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The day after Dane Blake was unmasked in court as her baby’s killer, Kate Hutchison reflected on how the life was sucked out of her the day her child died.
There is still sadness in her eyes and she misses her baby every day, but is trying to move on with her life — ‘‘but I will never forget him and I wish he was still here’’.
Blake (32) killed the child he fathered with Ms Hutchison by shaking him until he lost consciousness after he would not stop crying while Blake was babysitting him at his Cobden home in 2015.
Blake’s name suppression ended in the Christchurch District Court on Wednesday when he was sentenced to a further six months’ jail on three separate drug charges, having earlier this year been jailed for five and a-half years for Leith’s manslaughter. Blake accepted a manslaughter plea bargain.
Ms Hutchison said she ‘‘saw red’’ yesterday when told a Christchurch newspaper had carried a two-page story about Blake, based on a series of letters he had written to the paper.
‘‘What is he trying to prove? I’m everywhere [in the newspaper article] and there’s just one of his mug,’’ she said.
‘‘Since this happened it has been me and Leith in the spotlight because Dane has had name suppression, and today here we are again.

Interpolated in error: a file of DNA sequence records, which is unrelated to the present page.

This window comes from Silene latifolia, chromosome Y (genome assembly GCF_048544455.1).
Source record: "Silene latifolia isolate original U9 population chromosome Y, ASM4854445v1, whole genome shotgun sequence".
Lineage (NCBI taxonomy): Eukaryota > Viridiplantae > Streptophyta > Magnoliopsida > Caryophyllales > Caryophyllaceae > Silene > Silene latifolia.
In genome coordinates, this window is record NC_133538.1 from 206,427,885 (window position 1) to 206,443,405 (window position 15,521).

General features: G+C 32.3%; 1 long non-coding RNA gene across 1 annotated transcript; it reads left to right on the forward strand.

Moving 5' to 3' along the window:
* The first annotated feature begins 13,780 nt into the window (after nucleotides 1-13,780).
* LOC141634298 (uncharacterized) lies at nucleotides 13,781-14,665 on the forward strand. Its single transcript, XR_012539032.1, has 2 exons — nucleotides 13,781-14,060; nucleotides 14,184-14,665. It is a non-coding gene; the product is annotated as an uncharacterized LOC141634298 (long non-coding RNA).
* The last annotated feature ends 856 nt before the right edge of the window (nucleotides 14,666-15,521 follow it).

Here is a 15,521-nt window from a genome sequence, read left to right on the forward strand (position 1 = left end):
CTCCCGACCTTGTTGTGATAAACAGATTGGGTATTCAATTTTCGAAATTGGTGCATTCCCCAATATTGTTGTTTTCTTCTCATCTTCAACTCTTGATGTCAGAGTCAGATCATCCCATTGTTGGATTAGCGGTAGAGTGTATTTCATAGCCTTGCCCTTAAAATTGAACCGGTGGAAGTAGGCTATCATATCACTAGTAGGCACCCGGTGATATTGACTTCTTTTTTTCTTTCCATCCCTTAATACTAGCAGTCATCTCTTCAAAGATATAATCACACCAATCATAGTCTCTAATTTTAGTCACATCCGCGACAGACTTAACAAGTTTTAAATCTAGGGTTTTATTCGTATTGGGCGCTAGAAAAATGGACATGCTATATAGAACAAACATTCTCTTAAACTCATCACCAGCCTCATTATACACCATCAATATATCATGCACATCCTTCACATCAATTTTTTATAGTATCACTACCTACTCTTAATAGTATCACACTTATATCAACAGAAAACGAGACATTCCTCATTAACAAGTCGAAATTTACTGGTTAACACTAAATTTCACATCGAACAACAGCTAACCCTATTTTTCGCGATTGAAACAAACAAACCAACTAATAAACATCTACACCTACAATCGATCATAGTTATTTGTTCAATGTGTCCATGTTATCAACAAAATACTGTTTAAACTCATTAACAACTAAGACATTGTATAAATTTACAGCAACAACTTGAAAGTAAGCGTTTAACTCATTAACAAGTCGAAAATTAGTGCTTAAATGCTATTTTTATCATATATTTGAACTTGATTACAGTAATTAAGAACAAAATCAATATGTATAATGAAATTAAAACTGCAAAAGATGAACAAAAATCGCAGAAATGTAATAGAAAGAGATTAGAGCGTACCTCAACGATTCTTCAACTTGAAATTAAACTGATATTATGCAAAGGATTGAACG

‘‘Leith and I are the victims in all of this.’’
Ms Hutchison said her name had been ‘‘dragged through the mud’’, when all she had done was give birth to a ‘‘beautiful baby boy’’.
When she found out Blake was Leith’s dad she believed she was doing the right thing by letting them get to know each other.
‘‘Any child deserves to have a mother and a father, and I let Leith be with his dad.’’
Recalling that fateful night when she left Leith in Blake’s care, she recounted being woken by the police and told her boy ‘‘wasn’t well’’.
She just wished Blake had called her when Leith would not settle, or had taken him back to her place, which was only a short distance away.
‘‘He could have come around and woken me up. He could have said, ‘I can’t get Leith settled’.’’
She had not known until it was too late Blake had not been coping.
‘‘From what I saw, he was a good dad.’’
With two other children, Ms Hutchison said she had to stay strong for the sake of their future, while remembering Leith every day.
Her eldest child Issac, who was 3 when Leith died, often talked about his baby brother.‘‘Issac lost his best friend, his little brother, his everything.
‘‘When we go to the park or the pool and Issac sees other kids with their little brothers or sisters, it breaks him and that breaks me.’’
She would always blame herself, Ms Hutchison said.
‘‘I loved my baby boy as much as I possibly could have, and I didn’t save him.’’
Despite counselling, she struggled to talk about what happened.
‘‘I wish I could turn back the clock and I wish Leith was still here.’’
- Vivi Logie